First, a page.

Tuesday, April 03, 2007

Embarrassing moments in sewing

This morning, as I was preparing for work, I took a few minutes to read from one of my favorite books - Rise and Shine: A Devotional by Liz Curtis Higgs.

In the story I read today, Liz (I feel like I know her so I'll call her Liz) shared a story of what could have been an incredibly embarrassing moment. She was at an airport looking for a place to sit while she waited for her flight to be called. She spotted two seats joined together on a t-shaped base and one was available. She sat down and the other women happened to stand up around the same time and Liz flipped the seat over and landed face down on the ground! (If you're not familiar with Liz Curtis Higgs, she's a big woman [her words] and one of the funniest speakers I've ever had the pleasure to listen to.) I probably would have been mortified but she wrote about how hard she laughed at herself when she thought of what she must have looked like.

As she wrote "...remember the wise words of Ethel Barrymore: "You grow up the day you have your first real laugh...at yourself."

I guess I grew up a while ago because I have had the opportunity to laugh at myself many times.

Her story got me to thinking about all of the embarrassing moments in my life. Which was the most embarrassing? And how would I choose? There's so many of them!

I think I'll share my favorite embarrassing moment another day. For today I'll stick to embarrassing sewing moments - or more accurately embarrassing sewing projects.

For this one you need to travel back with me to the 70s when I was in junior high school. I'd been blissfully sewing for a few years and, as a self-taught sewer, was completely oblivious to the "proper" way of doing things.

One of my many sewing projects was this awesome knee-length cape, complete with hood, sewn from this incredible denim that had photographs of stop signs printed (in blue) all over it.

As I was wearing my trendy new cape one of our neighbors asked if I had made it. I proudly answered yes! To which she laughed and laughed and laughed and told me that I had done it wrong.

Turns out there's this sewing layout called "with nap" and "one-way" fabrics that I didn't know about. So when I made my cape the stop signs printed on my denim fabric were right side up on the one side of my cape and upside down on the other side.

In response to her laughter, I held my head high, squared my shoulders, looked her straight in the eye, and informed her that it was a design element and I had intended to sew it that way. Then I turned around, walked slowly into my house, took the cape off and never wore it again. You see, I was embarrassed by my lack of sewing knowledge and was afraid of being laughed at again if I wore it.

If she didn't like that cape I wonder why she didn't comment on the "gorgeous" poncho I sewed in 7th grade Home Ec class - out of a gold and red floral cotton fabric complete with red ball trim!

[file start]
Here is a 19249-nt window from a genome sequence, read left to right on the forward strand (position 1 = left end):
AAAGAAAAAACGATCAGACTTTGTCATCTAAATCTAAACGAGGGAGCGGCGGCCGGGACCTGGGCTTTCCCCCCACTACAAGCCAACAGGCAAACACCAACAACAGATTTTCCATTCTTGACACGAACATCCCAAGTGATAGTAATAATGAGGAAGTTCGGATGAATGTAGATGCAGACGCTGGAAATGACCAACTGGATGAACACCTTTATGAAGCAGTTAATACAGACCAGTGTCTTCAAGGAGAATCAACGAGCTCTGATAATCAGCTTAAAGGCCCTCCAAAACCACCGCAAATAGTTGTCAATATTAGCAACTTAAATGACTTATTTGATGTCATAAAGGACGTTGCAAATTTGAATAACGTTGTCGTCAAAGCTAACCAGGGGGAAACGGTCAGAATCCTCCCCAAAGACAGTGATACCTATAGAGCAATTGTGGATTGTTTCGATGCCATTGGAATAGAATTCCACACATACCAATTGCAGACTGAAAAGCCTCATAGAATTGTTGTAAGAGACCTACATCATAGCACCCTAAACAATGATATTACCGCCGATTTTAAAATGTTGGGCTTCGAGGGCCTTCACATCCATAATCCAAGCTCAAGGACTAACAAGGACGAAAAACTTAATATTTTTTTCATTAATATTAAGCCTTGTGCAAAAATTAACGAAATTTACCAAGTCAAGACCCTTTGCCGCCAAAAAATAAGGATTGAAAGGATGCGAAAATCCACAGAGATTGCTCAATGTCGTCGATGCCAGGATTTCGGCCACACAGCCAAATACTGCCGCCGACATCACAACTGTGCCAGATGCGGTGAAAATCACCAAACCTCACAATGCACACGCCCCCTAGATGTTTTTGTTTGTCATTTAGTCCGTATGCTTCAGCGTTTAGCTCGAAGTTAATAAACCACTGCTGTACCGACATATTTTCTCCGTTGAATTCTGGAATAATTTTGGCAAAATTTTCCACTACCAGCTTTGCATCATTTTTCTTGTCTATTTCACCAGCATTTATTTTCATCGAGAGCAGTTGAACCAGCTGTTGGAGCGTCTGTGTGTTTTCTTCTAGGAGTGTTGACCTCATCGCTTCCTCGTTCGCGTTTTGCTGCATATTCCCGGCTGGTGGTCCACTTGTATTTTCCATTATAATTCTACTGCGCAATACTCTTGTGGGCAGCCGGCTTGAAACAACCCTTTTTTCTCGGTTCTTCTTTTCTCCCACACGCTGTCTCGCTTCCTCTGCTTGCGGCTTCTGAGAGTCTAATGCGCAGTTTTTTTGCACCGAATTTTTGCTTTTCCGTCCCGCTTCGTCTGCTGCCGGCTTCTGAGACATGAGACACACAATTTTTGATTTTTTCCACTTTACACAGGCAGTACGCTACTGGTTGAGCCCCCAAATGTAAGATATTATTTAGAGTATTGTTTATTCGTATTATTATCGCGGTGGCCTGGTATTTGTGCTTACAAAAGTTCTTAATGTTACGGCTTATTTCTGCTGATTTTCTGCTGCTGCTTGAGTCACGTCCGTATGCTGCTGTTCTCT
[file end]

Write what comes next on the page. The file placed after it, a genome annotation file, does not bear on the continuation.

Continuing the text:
So....what's YOUR embarrassing sewing moment? Pin It

Monday, April 02, 2007

Have you heard the one about the Sandra Betzina pattern recall?

Nope, its not a joke. I only "heard" about it because I was surfing through the boards on Patternreview and saw one entitled "Sandra Betzina "Today's Fit" Pattern Recall
Vogue 2913 and 2948".

Since I typically purchase most Vogue pattern that Sandra Betzina releases, I was pretty sure that I had these two in my stash. Sure enough, here they are.


I had traced the pieces for pattern 2913 soon after the pattern was released intending to make a muslin, tweak the fit, and then sew some winter wool pants. However, some reviews on Patternreview and sewing blogs were not favorable for this particular pattern so I put it aside.

Curious as to why the patterns were being recalled, I followed the link provided to Sandra Betzina's website, where she posted an explanation. Apparently the patterns printed and released by Vogue patterns did not match the one that Sandra Betzina had sent to the company. The difference was in the crotch curve. Vogue patterns admitted that the error was on their end and recalled the two patterns.

The patterns were to be corrected, reprinted, and re-released on April 1, 2007.

If you purchased either of these patterns before that date you can send them to Vogue patterns, attn: Consumer Services, and let them know if you want a McCall's Stitch n Save or a Butterick See & Sew. You will receive the replacement patterns for the Sandra Betzina patterns plus a coupon for a free pattern (Mcalls Sew n Sew or Butterick S&S) as reimbursement of your postage.

My patterns are ready to mail back in tomorrow's mail. I'm glad to know that Vogue was willing to take responsibility and replace the patterns, however, I wonder if I would have even found out about the recalled patterns if I hadn't been browsing the boards at Patternreview? Perhaps Vogue is planning a larger recall notice after they reprinted the correct pattern.

That's why I posted this here, just in case any of you have either of these patterns in your stash and missed the topic being discussed on the sewing boards.

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Sunday, April 01, 2007

HotPatterns Butterfly Top Pattern Review